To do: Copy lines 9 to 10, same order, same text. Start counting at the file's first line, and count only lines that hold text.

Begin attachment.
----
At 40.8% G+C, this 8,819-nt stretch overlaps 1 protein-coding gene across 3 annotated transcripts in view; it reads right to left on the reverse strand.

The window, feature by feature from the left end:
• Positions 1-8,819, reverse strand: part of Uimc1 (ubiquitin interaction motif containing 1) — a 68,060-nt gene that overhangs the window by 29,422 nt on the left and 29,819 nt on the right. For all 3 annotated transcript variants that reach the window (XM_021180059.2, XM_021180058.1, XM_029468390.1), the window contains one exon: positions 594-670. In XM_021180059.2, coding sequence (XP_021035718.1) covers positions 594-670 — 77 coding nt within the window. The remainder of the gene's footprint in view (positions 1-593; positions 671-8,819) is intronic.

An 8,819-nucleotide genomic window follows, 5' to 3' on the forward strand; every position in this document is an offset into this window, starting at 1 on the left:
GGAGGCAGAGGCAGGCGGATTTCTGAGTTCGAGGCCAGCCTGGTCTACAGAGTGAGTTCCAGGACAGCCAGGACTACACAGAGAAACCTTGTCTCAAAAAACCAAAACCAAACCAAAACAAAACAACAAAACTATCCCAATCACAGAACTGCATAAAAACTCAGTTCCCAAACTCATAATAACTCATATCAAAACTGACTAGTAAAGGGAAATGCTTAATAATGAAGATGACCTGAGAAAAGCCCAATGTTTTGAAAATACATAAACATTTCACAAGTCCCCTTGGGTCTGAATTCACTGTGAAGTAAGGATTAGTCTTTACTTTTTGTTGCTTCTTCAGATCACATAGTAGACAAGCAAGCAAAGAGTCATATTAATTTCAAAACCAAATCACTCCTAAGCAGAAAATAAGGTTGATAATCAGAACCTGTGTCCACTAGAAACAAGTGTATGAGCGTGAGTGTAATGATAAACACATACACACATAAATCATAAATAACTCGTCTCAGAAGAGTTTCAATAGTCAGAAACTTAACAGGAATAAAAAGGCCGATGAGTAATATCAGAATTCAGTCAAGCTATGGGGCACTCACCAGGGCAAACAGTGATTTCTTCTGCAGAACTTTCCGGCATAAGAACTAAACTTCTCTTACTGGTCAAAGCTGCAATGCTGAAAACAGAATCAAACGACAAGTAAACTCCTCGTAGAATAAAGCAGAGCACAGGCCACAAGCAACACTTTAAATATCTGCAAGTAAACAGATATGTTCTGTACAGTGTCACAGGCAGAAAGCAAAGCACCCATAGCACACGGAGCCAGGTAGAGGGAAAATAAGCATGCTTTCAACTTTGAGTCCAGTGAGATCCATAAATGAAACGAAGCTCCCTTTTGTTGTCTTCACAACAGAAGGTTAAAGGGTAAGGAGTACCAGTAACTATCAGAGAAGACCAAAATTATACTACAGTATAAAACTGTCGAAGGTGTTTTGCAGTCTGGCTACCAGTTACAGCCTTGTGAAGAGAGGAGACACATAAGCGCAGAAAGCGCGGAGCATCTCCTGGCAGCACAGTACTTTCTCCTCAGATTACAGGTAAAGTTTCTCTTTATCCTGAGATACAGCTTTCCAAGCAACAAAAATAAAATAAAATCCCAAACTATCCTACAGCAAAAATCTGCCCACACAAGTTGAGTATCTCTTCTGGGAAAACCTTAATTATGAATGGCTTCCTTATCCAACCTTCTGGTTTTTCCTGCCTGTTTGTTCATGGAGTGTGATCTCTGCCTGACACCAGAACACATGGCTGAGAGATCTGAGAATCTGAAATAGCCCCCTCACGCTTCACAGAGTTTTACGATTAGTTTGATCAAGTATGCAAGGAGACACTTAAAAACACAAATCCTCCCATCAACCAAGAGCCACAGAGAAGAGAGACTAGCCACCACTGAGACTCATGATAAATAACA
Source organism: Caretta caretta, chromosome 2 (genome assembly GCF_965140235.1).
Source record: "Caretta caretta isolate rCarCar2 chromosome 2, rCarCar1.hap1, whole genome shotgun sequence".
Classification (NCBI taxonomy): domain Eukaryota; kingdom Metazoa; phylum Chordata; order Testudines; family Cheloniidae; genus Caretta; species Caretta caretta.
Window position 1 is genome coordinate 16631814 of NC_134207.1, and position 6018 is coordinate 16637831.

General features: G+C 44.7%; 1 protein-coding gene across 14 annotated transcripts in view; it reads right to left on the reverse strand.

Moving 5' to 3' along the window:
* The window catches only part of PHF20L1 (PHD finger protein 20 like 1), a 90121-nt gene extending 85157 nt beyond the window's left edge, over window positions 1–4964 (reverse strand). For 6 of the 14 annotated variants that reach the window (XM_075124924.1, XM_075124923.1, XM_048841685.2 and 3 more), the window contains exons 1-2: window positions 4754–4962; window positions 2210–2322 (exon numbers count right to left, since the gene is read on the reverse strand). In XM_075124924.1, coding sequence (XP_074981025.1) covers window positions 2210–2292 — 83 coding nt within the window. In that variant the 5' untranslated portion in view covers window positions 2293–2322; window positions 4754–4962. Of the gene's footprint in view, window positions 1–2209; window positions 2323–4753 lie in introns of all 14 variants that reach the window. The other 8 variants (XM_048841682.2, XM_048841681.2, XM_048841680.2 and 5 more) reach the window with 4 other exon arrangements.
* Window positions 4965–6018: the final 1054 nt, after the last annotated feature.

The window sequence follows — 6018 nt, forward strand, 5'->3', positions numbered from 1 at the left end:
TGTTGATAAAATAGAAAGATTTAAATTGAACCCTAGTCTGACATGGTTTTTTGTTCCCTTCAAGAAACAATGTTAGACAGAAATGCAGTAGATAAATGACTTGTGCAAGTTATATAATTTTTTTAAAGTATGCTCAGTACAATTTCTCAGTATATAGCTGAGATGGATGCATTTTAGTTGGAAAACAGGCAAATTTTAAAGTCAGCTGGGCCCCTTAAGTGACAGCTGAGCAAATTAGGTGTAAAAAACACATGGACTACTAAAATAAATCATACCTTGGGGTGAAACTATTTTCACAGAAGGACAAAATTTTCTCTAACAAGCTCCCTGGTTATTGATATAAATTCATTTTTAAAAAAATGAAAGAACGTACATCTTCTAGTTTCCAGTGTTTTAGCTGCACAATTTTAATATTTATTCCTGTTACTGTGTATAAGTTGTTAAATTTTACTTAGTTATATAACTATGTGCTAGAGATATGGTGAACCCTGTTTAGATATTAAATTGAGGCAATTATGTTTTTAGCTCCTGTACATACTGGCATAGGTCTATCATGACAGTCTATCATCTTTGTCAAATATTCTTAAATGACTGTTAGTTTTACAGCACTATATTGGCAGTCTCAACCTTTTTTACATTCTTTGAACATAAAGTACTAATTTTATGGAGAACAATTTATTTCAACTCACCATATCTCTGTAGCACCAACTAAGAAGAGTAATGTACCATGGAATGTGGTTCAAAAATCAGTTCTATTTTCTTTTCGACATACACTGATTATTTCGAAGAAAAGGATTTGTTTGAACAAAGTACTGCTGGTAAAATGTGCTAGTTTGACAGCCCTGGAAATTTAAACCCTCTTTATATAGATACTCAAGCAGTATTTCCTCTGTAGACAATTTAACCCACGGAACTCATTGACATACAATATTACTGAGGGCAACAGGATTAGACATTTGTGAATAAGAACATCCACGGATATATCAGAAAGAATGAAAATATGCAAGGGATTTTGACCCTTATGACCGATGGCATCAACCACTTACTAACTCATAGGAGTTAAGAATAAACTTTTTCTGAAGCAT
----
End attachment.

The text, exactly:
Window position 1 is genome coordinate 16631814 of NC_134207.1, and position 6018 is coordinate 16637831.

General features: G+C 44.7%; 1 protein-coding gene across 14 annotated transcripts in view; it reads right to left on the reverse strand.